Since the rollout of Apple’s Mail Privacy Protection (MPP) in September, marketers have been faced with a constant barrage of information about its impact on the email marketing ecosystem. Our own previous updates have cautioned against panic, with data through October and November showing only marginal increases in overall open rates. Now that we’re well into 2022 with five months of MPP history behind us, what does the most updated data say — and is it now time to panic?
Onward and upward
For historical purposes, this chart displays raw open data from September through November 2021 separated by device user-agent string. Opens labeled as Apple Mail (iOS 15) occurred on a device using the native Apple Mail app on iOS 15, iPadOS 15, or MacOS Monterey. These devices may or may not have had MPP enabled, although other Apple privacy features have seen adoption rates of 90% or above. Based on this data, we can safely assume the majority of those using the new OS are also using MPP.
As you can see, opens from iOS 15 overtook other versions of iOS in late October, but really started to pull away significantly in mid-November. Around the same time, iOS 15 opens also overtook non-iPhone opens to claim the largest device share among our open data. We also observed the total opens across all devices, which had seen minimal increases through October, began to rise more sharply in the second half of November.
When we extend the same chart through February 2022, we begin to see a much clearer picture of the impact of MPP:
Opens from iOS 15 devices increased sharply in the first few days of December, then held mostly steady until February when they appeared to spike temporarily. Opens by non-iPhone devices also saw a slight bump in February, while devices using older versions of iOS continued a gradual decline. Overall opens continued to climb at a rate that nearly mirrors the pattern seen with iOS.
When viewed as a percentage of total opens, the plateau in iOS 15 opens is even more clearly defined:
These opens peaked around the first of the year, then actually lost ground to other devices in late January. During our research, we conducted conversations with several other large-scale senders and analyzed publicly shared data from others, and the overall trends showed similar patterns through January. The percentage of opens generated by iOS 15 appears to have stabilized for now, currently representing 60-70% of all opens.
Inside the numbers
While early data showed that iOS 15 adoption — and MPP adoption, as a result — lagged behind patterns seen with previous iOS releases, more recent updates tell a different story. As more recipients have upgraded to the latest releases, open rates across the board are increasing in kind. These increases in opens alongside much more modest increases for non-iPhone devices indicate most iOS 15 users are choosing to enable MPP, and that choice is having a notable impact on perceived open rates.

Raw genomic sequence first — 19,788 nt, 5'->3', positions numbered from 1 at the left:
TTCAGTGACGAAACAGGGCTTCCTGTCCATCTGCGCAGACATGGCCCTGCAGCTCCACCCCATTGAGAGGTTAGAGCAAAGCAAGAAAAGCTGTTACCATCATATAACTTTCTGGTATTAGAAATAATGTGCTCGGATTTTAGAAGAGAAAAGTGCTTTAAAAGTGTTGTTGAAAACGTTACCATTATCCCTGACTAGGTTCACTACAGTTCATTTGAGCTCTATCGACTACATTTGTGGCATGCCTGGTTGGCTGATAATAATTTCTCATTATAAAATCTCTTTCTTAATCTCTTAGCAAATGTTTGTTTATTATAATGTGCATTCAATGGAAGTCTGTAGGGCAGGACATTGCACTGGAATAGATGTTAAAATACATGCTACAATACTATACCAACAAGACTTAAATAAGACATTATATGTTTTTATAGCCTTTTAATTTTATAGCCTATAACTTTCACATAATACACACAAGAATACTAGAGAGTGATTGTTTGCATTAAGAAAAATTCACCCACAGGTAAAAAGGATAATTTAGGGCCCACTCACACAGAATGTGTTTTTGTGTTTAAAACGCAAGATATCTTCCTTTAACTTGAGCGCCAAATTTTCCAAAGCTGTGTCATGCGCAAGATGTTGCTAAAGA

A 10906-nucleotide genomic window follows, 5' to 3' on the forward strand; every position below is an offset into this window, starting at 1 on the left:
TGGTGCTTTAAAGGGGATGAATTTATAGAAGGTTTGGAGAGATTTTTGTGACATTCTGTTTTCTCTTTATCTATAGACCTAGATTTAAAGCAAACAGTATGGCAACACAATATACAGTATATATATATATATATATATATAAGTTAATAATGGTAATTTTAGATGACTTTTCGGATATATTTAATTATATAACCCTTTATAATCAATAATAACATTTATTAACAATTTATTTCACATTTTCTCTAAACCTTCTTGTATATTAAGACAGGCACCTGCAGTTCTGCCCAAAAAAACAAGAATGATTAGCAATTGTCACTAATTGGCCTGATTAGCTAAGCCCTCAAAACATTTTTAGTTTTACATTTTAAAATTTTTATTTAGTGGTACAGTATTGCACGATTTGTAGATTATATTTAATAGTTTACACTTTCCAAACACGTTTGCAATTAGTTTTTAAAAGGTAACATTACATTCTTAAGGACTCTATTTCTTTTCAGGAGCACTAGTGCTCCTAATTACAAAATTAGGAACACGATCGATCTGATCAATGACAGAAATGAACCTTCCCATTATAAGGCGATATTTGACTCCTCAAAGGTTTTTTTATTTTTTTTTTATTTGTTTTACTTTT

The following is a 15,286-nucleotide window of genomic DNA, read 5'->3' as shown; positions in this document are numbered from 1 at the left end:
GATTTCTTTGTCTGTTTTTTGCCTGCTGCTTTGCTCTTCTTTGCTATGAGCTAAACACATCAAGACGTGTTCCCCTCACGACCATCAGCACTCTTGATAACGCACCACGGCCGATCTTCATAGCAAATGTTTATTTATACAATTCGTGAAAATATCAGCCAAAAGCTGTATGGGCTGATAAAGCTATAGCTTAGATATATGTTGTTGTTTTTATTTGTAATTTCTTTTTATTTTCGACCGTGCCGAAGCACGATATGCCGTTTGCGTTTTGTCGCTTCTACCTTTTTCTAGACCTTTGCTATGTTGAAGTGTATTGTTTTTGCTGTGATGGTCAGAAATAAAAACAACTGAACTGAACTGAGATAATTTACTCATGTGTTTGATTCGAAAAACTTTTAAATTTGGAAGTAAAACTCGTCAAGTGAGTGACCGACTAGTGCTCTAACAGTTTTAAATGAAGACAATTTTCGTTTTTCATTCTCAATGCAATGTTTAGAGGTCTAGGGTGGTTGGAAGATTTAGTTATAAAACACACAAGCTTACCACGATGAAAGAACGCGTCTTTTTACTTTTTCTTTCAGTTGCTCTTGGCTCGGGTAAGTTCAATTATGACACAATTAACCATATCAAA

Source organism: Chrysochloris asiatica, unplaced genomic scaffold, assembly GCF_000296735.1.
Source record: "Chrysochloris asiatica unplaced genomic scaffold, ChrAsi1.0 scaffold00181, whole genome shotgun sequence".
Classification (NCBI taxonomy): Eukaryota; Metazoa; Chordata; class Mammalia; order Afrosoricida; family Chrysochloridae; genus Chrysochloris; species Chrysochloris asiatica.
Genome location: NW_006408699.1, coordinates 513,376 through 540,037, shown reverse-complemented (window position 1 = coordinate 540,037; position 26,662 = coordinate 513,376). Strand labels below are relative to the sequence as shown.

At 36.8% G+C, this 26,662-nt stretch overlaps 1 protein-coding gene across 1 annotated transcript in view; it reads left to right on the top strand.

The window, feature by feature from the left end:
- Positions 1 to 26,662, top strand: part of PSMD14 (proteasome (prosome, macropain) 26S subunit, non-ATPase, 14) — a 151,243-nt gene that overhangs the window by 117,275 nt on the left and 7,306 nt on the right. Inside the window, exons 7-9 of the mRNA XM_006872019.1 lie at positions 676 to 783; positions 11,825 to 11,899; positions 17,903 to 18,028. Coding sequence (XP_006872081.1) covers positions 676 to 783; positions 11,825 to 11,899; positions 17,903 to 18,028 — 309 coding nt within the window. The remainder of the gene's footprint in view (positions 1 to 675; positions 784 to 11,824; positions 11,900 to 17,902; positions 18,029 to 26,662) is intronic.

It’s important to note that the impact is not equal for all marketers. Some senders in our dataset have seen 50% or less of their opens coming from iOS 15 devices thus far, while a few others saw closer to 90%. While many factors may be in play, trends indicate that marketers with more tech-savvy audiences are seeing higher rates of impact. These recipients are more likely to have the latest devices and OS updates and may be more likely to be privacy-conscious (or at least understand current privacy concerns).
Likewise, not all mailbox providers are equally impacted. Our data indicates iCloud email addresses saw the most profound impact (as expected) and Microsoft addresses saw the least. It’s common for end users to gravitate toward either an Apple or Microsoft device platform, so that preference carrying over to their choice of email provider could be a feasible explanation.
Visualizing the data helps provide context around the current landscape of open tracking and how it affects the industry, but the big question remains: NOW can we panic?
The proper response, at least in our book, remains one of calm and adaptation. Rumors of the death of open rates have been slightly exaggerated, but their usefulness as a primary metric for marketing decision-making is certainly waning. Where open data remains useful is as a directional signal.
Directly following updates like the rollout of MPP, the data will go through a normalization period during which tracking anything reliably becomes more of a challenge. As the numbers stabilize, you can begin to establish new baselines for your engagement data and understand when variations from that data might prompt re-evaluation and adjustment of your practices.
Most data indicates we may be at or near the end of that normalization period, so we recommend analyzing your own data for patterns you can use to inform your ongoing marketing strategy. Employed in tandem with other data points like clicks, site visits, purchases, preference updates, and loyalty activity, open rates contribute to a holistic picture of recipient engagement and help you better quantify the effectiveness of your marketing campaigns.